Why do you (or don’t you) like your work?

Psychologists Edward Deci and Richard Ryan study motivation. In particular, they have been interested in what makes people intrinsically motivated at work, school, etc.  The theory, called Self-Determination Theory, states basically that humans have three primary needs, and you will be highly intrinsically motivated to do whatever meets those needs.

I think of the three as the A-B-C of human needs.  A stands for autonomy – we like to feel like we're in control of our destiny.  B stands for belonging – we like to feel like we're connected to other people (the theory usually uses the term "relatedness" for this one).  C stands for competence – we like to feel like we are good at what we do.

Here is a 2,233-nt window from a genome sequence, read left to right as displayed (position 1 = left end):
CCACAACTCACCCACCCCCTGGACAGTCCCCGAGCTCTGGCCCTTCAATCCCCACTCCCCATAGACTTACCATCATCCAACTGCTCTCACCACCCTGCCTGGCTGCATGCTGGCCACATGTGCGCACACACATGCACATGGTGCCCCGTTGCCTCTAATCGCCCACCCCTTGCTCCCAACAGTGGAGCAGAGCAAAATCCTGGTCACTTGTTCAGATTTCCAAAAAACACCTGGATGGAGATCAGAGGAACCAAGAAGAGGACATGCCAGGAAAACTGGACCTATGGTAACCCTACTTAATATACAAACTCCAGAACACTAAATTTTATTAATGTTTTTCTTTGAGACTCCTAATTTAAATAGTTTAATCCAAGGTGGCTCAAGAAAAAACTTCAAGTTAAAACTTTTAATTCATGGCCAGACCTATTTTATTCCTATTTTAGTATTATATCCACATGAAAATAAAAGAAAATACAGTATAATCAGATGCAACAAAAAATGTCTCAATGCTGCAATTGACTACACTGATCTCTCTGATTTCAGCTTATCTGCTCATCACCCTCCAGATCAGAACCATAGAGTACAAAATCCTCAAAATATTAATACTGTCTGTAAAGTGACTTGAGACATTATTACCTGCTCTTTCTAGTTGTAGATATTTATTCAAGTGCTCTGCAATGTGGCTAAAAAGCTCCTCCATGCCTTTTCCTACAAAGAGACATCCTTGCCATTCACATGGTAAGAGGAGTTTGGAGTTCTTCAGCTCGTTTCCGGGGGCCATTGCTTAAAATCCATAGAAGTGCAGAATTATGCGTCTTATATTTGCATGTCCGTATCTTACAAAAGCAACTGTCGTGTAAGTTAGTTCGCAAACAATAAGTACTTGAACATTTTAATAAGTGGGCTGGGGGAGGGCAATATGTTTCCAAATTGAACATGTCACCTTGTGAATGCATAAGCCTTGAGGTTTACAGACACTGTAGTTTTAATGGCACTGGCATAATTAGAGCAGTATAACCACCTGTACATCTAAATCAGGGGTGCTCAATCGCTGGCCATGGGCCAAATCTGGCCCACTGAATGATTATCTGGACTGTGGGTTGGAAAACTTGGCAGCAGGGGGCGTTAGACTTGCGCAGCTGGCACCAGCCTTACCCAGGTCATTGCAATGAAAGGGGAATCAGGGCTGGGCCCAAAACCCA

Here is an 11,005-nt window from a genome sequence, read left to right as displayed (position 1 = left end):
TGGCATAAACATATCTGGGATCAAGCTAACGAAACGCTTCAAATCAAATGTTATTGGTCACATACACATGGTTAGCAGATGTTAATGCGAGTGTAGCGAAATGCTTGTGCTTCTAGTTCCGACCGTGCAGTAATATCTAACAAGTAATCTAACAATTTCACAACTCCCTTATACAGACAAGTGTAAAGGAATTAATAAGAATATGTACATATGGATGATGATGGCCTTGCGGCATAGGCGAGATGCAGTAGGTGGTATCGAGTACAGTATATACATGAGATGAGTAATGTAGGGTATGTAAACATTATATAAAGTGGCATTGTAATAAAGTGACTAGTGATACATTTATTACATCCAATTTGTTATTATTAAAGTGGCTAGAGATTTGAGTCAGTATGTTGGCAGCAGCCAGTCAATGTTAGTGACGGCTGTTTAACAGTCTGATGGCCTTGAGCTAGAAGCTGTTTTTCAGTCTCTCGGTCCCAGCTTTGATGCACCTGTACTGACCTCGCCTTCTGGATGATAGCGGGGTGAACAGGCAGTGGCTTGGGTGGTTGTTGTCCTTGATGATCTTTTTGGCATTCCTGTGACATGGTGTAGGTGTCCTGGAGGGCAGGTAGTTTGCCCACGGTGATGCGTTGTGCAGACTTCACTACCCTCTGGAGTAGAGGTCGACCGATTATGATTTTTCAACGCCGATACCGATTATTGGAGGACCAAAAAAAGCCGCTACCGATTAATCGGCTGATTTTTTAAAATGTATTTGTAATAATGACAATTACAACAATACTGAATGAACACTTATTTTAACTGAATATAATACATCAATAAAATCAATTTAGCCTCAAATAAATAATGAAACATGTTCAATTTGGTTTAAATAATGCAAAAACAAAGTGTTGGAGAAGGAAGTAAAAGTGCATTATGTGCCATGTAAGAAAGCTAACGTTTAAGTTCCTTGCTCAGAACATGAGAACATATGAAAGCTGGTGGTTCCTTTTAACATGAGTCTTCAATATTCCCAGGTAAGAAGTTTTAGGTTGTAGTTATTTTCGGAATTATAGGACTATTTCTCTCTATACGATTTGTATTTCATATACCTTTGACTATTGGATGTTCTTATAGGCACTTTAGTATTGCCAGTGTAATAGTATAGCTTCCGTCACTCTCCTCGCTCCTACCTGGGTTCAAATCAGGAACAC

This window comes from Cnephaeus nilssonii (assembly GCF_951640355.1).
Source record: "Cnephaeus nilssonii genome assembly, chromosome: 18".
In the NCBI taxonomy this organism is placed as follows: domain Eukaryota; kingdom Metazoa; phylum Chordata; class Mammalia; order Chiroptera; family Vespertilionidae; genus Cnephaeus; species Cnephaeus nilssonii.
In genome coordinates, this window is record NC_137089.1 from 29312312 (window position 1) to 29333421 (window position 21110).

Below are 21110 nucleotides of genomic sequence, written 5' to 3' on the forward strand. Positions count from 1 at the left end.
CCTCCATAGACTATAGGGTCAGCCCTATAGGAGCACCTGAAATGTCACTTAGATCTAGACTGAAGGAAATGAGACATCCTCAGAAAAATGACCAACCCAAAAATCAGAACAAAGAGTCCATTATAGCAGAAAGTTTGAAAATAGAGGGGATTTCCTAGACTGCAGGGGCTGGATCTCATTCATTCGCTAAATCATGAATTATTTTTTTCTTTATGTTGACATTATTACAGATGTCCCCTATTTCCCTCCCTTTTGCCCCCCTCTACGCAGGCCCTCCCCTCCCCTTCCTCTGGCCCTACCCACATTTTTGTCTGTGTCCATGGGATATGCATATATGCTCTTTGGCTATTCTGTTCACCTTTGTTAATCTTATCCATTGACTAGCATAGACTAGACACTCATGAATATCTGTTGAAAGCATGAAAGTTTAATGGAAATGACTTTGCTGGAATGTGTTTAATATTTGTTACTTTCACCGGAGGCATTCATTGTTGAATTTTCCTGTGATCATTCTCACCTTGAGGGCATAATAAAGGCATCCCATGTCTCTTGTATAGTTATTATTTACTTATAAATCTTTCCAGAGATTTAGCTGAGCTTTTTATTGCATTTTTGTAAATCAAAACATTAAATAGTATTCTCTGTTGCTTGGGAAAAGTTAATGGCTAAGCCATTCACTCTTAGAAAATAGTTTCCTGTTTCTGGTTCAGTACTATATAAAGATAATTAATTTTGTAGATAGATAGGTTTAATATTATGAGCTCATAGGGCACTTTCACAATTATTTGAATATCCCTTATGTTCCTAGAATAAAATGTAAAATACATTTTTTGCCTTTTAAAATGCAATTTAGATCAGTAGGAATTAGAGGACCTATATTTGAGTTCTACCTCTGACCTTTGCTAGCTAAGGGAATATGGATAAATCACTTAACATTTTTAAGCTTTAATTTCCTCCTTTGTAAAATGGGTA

If your job grants you autonomy, allows you to feel connected, and you feel like you're good at it, then you will likely love your job and be highly motivated to work at it.  If you feel like you don't get to control your workday, you don't have any friends or meaningful connections, and you are made to feel incompetent, then you will likely hate your job and not be motivated.

Understanding this may be beneficial in a couple of ways. First, it may help to be mindful of where you feel autonomy, relatedness, and competence. In this way, you are not focused primarily on the everyday annoyances that may also come up.  Second, you may not be able to change the circumstances of your job, but you may be able to do things that help you to feel more autonomy, relatedness, and competence.

Interestingly, this research team has also begun doing research on mindfulness, although it hasn't yet been fully integrated into Self-Determination Theory. 

Does this conception fit with your experience?


Image credit.  Dr. Douglas Gentile is a member of and regular blogger for the Interdependence Project.